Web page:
How to Create a Quick and Easy Unit Study Your Kids Will Love
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Back in the day (you know, around the year 2000) when I was beginning to homeschool I knew that I did not want to create “school at home” but instead wanted to provide a rich learning environment for my children. Chuck and I set up an entire Montessori room (we scored a major deal when we purchased an entire set of Montessori classroom supplies off of Craigslist for $1500!) As the kids got older and we began to move beyond reading and math concepts I knew I wanted to do unit studies.
Back then, the internet was still a toddler so I would scour homeschool catalogs, highlighting my favorite picks…I even bought a few…but here’s the thing, I was never totally satisfied with pre-made unit studies.
Why I’m not a Fan of Pre-Made Unit Studies
First of all, I found buying a pre-made unit study to go with a favorite book has the potential to ruin a childhood favorite (don’t worry, there is a right way to do it). Giving worksheets, spelling tests, and comprehension tests on a beloved book take away the magic of a captivating story and make it nothing more than another school assignment. I want my kids to get lost in the story…that’s hard to do with questions at the end each chapter.
Don’t get me wrong, some pre-made unit studies are great! I have just found that in most cases it is better to just pick out a book or topic my kids love and go from there.
My most recent mini unit study with Apollo started out with a trip the library. I selected the following books (I have always loved exposing my children to other cultures whenever possible).
The Wheels on the Tuk Tuk is a fun Indian version of The Wheels on the Bus. I love the illustrations which showed a variety of Indian scenes. This led to some discussions about some of our family’s favorite foods (chicken curry and tikka masala).
I printed off this map and Apollo and I found India together. He colored it in and labeled it.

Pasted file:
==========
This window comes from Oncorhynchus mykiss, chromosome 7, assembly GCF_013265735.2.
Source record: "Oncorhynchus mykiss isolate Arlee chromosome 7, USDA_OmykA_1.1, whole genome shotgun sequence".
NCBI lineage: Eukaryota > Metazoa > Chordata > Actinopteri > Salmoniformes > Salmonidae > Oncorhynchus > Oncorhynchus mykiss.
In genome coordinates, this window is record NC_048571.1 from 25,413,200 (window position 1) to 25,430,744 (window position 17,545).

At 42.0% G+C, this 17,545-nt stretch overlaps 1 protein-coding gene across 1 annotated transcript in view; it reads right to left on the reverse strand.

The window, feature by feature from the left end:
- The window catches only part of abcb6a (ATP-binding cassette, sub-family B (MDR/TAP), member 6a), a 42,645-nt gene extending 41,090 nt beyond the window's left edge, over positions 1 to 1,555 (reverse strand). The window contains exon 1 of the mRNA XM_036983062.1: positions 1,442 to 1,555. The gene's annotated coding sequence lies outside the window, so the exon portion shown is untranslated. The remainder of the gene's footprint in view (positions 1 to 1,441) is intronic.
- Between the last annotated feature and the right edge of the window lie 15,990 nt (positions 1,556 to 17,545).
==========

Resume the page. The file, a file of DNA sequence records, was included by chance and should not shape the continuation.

Next, we read In a Village by the Sea. This story takes place in Vietnam. The illustrations in this book are amazing!
Check out the perspectives on these! Using the word perspective (vocabulary) lead to a discussion on what perspective means in the context of art.
This book introduced Apollo to some aspects of traditional Vietnamese culture.
We, of course, found and located Vietnam on the map.
At this point, I realized the map was too small for Apollo’s seven-year-old hands to label correctly. So, I pulled out my label maker and printed labels for him to place on the map.
Wombat Walkabout is a fun book we picked up which, obviously, takes place in Australia. With each of these books, I had Apollo look at the pictures and titles and had him guess where the stories took place.
On the same trip to the library we picked up It’s Disgusting and We Ate It. This is a fun history book with stories that will make just about anyone squirm. Even my kids who happily snack on crickets.
We also grabbed The Forest Feast for Kids which is a cookbook full of gorgeous, mouthwatering photos of easy-to-make vegetarian recipes. I love how they show colorful pictures of the ingredients as well as the finished dish.
Subjects Covered in this Mini Unit Study
In just this one trip to the library (and the two weeks that followed) we covered:
Geography and Map Skills
I wasn’t planning on creating a “unit study” when I got these books…they just looked fun. Everything else was a natural extension of his curiosity.
Not bad for a seven-year-old and a single trip to the library.
I am working on a detailed post with detail on how to create your own unit studies but I wanted to show you how easy it can be, even without a bunch of planning. Over the years we have done dozens of unit studies large and small. Be on the lookout for my upcoming post.
You might also be interested in our recent day of making Candy Sushi which is another example of a quick, easy, unit study.
I feel like my illustrated-children’s-read-aloud-book game is weak, or at least needs updating. What I’m looking for at the moment is illustrations in a style I would have liked as kid (I was picky) and still do – I would prefer Wombat Walkabout and In a Village by the Sea (looks amazing – the story too) to The Wheels on the Tuk Tuk or It looks Disgusting but We Ate It, for instance. Do you have any more recommendations?
My kids also loved It’s Disgusting and We Ate it. There’s also a pop-up version of The Wheels on the Bus that is a lot of fun. I used it to teach English to German children, too. I used some old favorites from Robert McKloskey, too–the Maine books–Blueberries for Sal might be young for Apollo but there are others and also YouTube videos of Moms reading them . . .
Plus, I’m a sucker for Dr. Seuss. All of it.